Special Olympics


At this year’s Regionals, sophomore Nasi Wright, freshman Casey Dodge, Staley alumni Emily Taylor and Staley Unified Partner Addy Bahn smile with their medals for the Unified 4x1 Relay Raceon Apr. 27 at Lees Summit Highschool. Dodge competed in softball, track and bowling this year. When asked what she felt to win the medal, “Happy.” said Dodge.

Makanani Grace

The Special Olympics is an international organization founded in 1968 that provides opportunity for disabled athletes 9 years old and up to participate in sports that are adapted to their needs. Students and adults without disabilities are able to play beside them, giving all the athletes a chance to be a member of a team with people who are different. 

Inclusion is a big part of the goal for the Special Olympics and Staley High School, using sports as a foundation for helping people of all ages with physical fitness, confidence and acceptance. “It’s amazing, when they’re out there competing, they’re just like everybody else. They aren’t viewed as different. They’re playing alongside kids who are like them and not like them, and I think that’s one of the best parts of Special Olympics, is it gives the kids an opportunity to feel like everybody else,” said Rohlfing.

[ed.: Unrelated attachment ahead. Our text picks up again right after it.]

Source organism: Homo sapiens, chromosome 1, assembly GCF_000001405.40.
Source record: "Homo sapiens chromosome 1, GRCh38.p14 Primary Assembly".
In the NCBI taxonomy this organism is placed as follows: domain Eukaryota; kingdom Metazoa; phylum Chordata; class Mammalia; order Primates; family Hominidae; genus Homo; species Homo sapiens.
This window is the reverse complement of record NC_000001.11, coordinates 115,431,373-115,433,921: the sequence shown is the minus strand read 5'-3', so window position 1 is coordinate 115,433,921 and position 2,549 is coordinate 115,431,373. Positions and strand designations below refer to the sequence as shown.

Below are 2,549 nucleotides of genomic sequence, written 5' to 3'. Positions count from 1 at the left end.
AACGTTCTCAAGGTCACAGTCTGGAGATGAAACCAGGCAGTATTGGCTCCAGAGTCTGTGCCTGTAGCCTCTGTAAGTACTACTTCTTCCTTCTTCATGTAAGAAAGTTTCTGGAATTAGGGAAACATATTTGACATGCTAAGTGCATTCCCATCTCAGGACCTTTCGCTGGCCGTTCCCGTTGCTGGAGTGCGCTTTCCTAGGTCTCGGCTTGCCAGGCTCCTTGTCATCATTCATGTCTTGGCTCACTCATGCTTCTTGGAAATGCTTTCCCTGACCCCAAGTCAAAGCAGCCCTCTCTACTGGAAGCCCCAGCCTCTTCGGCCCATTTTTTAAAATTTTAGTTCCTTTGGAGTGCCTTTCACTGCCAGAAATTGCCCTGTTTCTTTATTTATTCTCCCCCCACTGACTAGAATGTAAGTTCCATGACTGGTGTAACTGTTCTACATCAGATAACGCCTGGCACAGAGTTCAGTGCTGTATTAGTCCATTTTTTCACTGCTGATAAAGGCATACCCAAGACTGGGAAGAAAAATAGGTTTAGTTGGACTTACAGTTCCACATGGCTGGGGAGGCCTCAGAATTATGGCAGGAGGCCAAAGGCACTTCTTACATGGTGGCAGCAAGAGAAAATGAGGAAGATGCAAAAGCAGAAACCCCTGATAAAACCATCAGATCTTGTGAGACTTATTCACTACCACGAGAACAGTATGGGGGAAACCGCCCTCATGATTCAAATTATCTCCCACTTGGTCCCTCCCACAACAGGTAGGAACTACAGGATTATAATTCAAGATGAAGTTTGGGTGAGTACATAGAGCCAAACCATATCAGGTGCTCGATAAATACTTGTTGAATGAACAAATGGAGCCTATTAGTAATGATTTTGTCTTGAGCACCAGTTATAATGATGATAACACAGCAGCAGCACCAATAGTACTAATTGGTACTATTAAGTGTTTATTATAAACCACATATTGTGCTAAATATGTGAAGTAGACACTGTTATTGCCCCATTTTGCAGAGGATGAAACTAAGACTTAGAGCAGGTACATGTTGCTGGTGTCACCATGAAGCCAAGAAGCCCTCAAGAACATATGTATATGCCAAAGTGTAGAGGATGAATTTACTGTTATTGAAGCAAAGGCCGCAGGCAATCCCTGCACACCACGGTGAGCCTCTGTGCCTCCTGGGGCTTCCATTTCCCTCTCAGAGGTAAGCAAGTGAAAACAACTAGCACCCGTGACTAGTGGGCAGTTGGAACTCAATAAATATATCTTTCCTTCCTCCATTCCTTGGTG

Staley has participated in Special Olympics events since 2009 and is the only NKC school to receive the international designation of a Special Olympics Unified Champions School under Pamela Rohlfing, who has been working as a teacher for disabled students for nearly 22 years. Her students prepared for the Special Olympics with weekly practices for each sport during their seasons.  

The Blue Northstars practice and compete in many events, including Softball Throw, Tennis Ball Throw, Javelin Throw, Shotput, Long Jump, 100m, 200m, and 4x100m relay. “You know, sometimes you fail and sometimes you do great and sometimes that’s just a part of life, and this gives them the opportunity to do that at their level, said Rohlfing.